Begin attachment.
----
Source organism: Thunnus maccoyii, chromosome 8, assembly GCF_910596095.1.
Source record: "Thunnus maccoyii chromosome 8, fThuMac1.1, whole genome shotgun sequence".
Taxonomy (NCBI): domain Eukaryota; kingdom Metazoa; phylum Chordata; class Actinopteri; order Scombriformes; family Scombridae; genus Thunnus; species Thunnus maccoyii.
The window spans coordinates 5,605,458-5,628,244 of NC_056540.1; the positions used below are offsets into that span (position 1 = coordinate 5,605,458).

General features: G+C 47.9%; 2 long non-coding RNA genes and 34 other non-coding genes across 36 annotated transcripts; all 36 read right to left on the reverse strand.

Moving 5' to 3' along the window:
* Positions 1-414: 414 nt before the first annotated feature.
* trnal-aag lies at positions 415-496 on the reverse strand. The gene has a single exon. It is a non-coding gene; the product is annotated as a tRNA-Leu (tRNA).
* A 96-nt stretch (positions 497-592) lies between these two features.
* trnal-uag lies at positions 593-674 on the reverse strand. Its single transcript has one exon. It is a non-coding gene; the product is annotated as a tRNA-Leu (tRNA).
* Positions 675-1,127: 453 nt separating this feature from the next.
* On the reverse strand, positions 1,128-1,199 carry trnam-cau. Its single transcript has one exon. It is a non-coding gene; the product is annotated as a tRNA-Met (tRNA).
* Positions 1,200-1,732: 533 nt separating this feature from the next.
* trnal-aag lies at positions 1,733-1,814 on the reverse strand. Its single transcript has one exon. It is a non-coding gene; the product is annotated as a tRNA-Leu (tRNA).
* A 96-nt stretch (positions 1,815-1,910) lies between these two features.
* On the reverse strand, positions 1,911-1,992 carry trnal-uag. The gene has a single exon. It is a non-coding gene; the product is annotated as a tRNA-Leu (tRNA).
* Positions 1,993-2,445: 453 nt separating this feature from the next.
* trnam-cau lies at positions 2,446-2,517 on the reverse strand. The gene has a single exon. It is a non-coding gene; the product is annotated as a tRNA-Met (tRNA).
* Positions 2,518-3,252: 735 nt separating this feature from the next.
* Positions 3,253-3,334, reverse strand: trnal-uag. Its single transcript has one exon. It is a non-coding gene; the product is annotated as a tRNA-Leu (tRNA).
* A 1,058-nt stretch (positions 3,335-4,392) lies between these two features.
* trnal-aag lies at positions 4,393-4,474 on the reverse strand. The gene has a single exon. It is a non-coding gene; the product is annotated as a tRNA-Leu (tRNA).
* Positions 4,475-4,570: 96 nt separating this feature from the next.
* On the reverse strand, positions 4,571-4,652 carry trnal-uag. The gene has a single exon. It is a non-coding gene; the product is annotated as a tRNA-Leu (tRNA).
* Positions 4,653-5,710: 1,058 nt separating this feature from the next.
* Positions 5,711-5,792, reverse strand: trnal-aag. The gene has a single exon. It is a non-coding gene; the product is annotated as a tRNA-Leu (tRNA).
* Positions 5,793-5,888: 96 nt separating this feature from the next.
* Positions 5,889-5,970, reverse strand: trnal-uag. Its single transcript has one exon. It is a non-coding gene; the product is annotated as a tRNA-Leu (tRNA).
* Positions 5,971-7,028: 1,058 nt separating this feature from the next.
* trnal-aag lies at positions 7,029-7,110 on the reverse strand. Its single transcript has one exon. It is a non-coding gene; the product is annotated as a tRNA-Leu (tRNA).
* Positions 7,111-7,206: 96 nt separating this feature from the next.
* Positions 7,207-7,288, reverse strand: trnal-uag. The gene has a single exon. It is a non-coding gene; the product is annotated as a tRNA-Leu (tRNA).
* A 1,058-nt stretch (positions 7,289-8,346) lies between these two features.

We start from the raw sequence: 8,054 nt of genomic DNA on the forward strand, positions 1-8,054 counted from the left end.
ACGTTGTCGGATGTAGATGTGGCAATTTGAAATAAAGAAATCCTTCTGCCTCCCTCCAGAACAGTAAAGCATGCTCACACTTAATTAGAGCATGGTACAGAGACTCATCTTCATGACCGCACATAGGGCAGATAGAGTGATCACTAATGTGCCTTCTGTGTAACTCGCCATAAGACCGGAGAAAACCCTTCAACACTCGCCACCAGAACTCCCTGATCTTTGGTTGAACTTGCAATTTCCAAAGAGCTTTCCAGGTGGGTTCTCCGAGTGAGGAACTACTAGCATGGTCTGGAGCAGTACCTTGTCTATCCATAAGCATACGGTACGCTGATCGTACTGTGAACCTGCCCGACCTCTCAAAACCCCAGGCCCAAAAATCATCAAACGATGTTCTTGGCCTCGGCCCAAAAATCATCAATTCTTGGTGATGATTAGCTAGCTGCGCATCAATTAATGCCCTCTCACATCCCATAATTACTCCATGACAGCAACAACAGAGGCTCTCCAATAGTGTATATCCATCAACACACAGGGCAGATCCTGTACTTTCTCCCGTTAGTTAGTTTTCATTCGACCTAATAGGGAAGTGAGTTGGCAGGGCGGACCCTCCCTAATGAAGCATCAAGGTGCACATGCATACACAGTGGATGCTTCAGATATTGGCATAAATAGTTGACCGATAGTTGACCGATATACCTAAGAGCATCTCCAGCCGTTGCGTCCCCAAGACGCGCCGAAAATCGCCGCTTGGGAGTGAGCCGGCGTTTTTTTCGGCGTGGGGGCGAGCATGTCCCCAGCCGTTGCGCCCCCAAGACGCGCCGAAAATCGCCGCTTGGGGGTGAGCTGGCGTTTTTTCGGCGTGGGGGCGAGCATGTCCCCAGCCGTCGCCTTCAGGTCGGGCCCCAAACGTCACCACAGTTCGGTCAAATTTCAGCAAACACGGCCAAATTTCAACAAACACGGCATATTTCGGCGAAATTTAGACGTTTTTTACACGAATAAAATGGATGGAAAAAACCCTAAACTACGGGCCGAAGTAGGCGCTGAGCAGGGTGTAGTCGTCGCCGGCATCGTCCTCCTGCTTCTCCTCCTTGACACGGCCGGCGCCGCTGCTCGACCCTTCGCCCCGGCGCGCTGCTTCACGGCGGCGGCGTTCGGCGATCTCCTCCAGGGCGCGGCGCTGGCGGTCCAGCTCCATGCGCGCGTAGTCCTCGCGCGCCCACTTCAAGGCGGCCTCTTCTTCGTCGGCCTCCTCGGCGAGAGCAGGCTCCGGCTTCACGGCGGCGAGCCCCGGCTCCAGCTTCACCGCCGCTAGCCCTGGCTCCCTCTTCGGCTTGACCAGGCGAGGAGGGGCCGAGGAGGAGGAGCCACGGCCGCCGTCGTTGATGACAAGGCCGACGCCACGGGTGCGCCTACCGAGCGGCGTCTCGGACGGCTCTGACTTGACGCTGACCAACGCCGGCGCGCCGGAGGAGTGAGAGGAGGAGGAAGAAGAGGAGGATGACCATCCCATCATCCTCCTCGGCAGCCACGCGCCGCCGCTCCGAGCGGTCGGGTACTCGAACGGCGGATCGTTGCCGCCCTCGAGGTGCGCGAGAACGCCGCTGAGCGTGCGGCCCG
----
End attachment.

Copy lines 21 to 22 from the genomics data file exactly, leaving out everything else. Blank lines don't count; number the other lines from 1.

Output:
* A 1,058-nt stretch (positions 3,335-4,392) lies between these two features.
* trnal-aag lies at positions 4,393-4,474 on the reverse strand. The gene has a single exon. It is a non-coding gene; the product is annotated as a tRNA-Leu (tRNA).